The Blood of an Englishman

You are cordially invited to Dominic and Jonah’s for an evening of fun and games.

When mild-mannered young Jonah Carmichael accidentally kills his lover, recently successful reality TV Star Dominic de Ban, in a drastically out of character violent turn with only hours to go before family and friends and a TV crew arrive for a celebratory dinner party/PR opportunity he makes a desperate call for help to the person he feels best equipped to explain the unintentional nature of Dominic’s death to the police – some time family friend and eminent surgeon – the ostentatious Dr Adam Knightly – a man who oozes menace and charm in equal measures.

Adam, a man with a gargantuan vindictive streak and a consistent need for victory, cannot resist a first hand look at his old friend Dominic’s sticky end.

He answers Jonah’s desperate plea, turning up at their renovated lighthouse to the pitiful sight of Dominic’s corpse below a huge “CONGRATULATIONS” banner with Jonah hovering near catatonic by his side.

Unfortunately for Jonah, he us unaware that the brilliant sawbones has a seething neurotic streak and something of a god complex and as he begs him to call round the expectant dinner guests and film crew to stop them beginning their journeys and ultimately finding the nasty surprise that awaits them on the living room floor he unwittingly reignites some rather petty but extremely deep rooted sibling rivalries by mentioning that Adam’s twin sister and long term adversary Evelyn is also due to attend. With that, Adam’s idea of the kind of help Jonah needs drastically changes.

With the beleaguered Jonah’s queries and concerns nothing more than a slight irritation, Adam uses a mix of mild physical and extreme psychological manipulation to keep a vice like grip on his already fractured state of mind as he forces him to move Dominic’s body and clear up all traces of the day’s earlier bloody events.

After completing the horrific chore Jonah reluctantly gives in to the sedative Adam is insisting he take, clinging weakly to the surgeon’s promise that when he wakes everything will be alright.

And when Jonah does awake it is to the realisation that things are as far from alright as they could possibly be. This discovery comes in the form of the gathering of his and Dominic’s family in the living room with a TV crew in tow and the only trace of the body Jonah can find being the ominous plate of freshly cut meat cooking away in the oven in preparation for the dinner party’s main event.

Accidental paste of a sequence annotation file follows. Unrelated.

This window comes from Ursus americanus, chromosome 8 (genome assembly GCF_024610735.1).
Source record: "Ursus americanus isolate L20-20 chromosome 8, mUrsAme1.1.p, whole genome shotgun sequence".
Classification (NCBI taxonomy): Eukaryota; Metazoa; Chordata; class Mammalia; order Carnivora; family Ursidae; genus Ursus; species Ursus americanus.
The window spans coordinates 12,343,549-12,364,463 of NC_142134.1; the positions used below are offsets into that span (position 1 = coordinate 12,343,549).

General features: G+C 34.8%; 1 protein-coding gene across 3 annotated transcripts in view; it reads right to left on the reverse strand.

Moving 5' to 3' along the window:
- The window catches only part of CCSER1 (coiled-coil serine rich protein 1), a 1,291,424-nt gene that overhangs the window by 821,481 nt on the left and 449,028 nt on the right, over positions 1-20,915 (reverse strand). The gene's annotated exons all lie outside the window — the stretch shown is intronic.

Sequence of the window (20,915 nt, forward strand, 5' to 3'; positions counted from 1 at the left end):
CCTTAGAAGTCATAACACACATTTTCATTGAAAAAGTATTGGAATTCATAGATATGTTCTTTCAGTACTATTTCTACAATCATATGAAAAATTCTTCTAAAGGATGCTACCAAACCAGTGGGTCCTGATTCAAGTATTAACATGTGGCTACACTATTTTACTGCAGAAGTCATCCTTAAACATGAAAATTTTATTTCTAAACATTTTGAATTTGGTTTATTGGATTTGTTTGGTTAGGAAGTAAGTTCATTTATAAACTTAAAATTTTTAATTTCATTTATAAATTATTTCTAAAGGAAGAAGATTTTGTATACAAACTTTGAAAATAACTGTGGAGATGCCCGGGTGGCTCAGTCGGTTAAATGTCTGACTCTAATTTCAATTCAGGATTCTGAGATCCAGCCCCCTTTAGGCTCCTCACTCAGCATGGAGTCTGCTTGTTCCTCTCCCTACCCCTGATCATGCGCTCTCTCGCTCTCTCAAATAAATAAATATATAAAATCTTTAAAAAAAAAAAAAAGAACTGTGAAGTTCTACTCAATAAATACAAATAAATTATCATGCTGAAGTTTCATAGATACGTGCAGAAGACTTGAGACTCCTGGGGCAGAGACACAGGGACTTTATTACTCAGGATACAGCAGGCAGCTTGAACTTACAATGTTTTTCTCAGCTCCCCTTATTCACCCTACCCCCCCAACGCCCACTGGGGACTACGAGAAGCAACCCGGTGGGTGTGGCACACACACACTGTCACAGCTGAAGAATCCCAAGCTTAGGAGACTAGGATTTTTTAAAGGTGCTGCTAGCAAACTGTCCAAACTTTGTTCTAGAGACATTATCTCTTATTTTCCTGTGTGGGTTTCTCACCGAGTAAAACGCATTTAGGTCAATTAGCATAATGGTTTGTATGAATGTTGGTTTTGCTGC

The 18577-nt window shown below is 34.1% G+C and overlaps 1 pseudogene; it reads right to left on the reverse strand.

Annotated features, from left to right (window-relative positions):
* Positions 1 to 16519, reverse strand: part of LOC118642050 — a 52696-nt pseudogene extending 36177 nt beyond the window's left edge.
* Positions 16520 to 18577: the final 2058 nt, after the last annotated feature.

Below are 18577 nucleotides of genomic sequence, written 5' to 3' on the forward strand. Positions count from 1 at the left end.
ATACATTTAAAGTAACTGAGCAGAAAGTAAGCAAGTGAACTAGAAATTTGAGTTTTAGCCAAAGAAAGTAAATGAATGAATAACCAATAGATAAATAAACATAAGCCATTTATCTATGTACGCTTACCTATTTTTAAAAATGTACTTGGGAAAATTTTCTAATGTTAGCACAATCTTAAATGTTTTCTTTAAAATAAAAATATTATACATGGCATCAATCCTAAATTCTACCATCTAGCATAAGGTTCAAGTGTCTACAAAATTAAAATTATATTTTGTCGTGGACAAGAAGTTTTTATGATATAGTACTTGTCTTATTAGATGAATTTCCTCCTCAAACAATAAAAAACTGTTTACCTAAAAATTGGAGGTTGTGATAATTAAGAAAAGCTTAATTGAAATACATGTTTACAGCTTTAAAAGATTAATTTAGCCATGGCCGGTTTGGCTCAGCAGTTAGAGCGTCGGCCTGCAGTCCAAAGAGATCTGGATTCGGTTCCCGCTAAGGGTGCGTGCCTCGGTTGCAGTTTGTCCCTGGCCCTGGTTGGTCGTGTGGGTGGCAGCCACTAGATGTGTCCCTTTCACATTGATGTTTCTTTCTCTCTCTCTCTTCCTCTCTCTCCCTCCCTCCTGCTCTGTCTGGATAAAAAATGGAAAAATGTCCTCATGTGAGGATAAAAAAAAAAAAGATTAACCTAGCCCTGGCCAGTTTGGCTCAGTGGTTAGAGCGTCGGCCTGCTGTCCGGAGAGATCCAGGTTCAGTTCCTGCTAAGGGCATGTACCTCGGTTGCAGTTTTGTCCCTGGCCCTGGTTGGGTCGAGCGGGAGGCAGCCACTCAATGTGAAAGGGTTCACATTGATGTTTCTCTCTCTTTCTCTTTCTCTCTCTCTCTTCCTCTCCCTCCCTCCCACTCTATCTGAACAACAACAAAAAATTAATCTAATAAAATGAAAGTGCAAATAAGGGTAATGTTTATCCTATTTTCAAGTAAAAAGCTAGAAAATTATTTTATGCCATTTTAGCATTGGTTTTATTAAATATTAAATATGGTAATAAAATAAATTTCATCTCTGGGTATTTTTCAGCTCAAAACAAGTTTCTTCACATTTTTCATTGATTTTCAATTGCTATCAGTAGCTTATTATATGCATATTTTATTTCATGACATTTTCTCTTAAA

And so, with an accurate perception of the ugly black joke Adam has in mind, Jonah is forced to endure his sinister mind games and low cunning as he drops the guests nasty little clues as to the day’s earlier nefarious activities and continuously throws Jonah into the ring and watches in much amusement as he struggles his way back out.

Meanwhile the confused guests become more and more concerned about Dominic’s whereabouts and the increasingly morbid and bizarre conversation. It is only when the feisty tenacious Evelyn arrives and immediately begins clubbing her vitriolic sibling back over the head with equally gleeful scorn that Jonah dares to believe he might have a saviour. Clearly impervious to the realm of cruelty and charm that is her twin brother, and knowing all his spite and depravity only too well, she soon puts together a few ideas about his unsavoury prank and the other dark happenings lurking beneath the evening’s gloss and social pleasantries.

With the fun and games ultimately culminating in some very insidious hairpin turns and all sides coming at each other teeth bared, claws showing, the deceit and back-stabbery that’s been
brewing with the coffee finally comes to light.

As the party draws to a close, and the unfortunate de Ban family find out their missing son has actually been there the whole time, the evening concludes in a ruthless and bloody three way game of cat and mice with a final twist where all parties concerned discover that nothing is ever actually what it seems and that in this evil little parlour game there was only ever going to be one winner.






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Katharine Collins

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